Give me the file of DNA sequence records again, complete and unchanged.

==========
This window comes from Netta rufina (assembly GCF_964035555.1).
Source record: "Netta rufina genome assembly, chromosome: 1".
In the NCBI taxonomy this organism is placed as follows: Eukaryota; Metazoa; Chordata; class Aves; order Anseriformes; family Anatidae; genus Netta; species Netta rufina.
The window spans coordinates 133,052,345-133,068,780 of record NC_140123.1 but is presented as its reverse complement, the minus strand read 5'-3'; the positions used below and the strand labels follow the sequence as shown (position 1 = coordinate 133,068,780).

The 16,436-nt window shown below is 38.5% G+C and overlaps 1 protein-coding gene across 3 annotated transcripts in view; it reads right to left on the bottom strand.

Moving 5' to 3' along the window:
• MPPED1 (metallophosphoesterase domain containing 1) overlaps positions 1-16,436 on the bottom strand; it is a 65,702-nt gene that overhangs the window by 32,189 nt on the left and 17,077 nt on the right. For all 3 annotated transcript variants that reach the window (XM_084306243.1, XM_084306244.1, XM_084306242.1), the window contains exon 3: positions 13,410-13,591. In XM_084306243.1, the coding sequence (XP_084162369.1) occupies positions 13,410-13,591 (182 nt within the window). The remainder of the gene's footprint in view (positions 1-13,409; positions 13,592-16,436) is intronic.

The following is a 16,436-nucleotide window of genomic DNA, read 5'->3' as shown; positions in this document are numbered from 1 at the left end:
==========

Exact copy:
This window comes from Netta rufina (assembly GCF_964035555.1).
Source record: "Netta rufina genome assembly, chromosome: 1".
In the NCBI taxonomy this organism is placed as follows: Eukaryota; Metazoa; Chordata; class Aves; order Anseriformes; family Anatidae; genus Netta; species Netta rufina.
The window spans coordinates 133,052,345-133,068,780 of record NC_140123.1 but is presented as its reverse complement, the minus strand read 5'-3'; the positions used below and the strand labels follow the sequence as shown (position 1 = coordinate 133,068,780).

The 16,436-nt window shown below is 38.5% G+C and overlaps 1 protein-coding gene across 3 annotated transcripts in view; it reads right to left on the bottom strand.

Moving 5' to 3' along the window:
• MPPED1 (metallophosphoesterase domain containing 1) overlaps positions 1-16,436 on the bottom strand; it is a 65,702-nt gene that overhangs the window by 32,189 nt on the left and 17,077 nt on the right. For all 3 annotated transcript variants that reach the window (XM_084306243.1, XM_084306244.1, XM_084306242.1), the window contains exon 3: positions 13,410-13,591. In XM_084306243.1, the coding sequence (XP_084162369.1) occupies positions 13,410-13,591 (182 nt within the window). The remainder of the gene's footprint in view (positions 1-13,409; positions 13,592-16,436) is intronic.

The following is a 16,436-nucleotide window of genomic DNA, read 5'->3' as shown; positions in this document are numbered from 1 at the left end: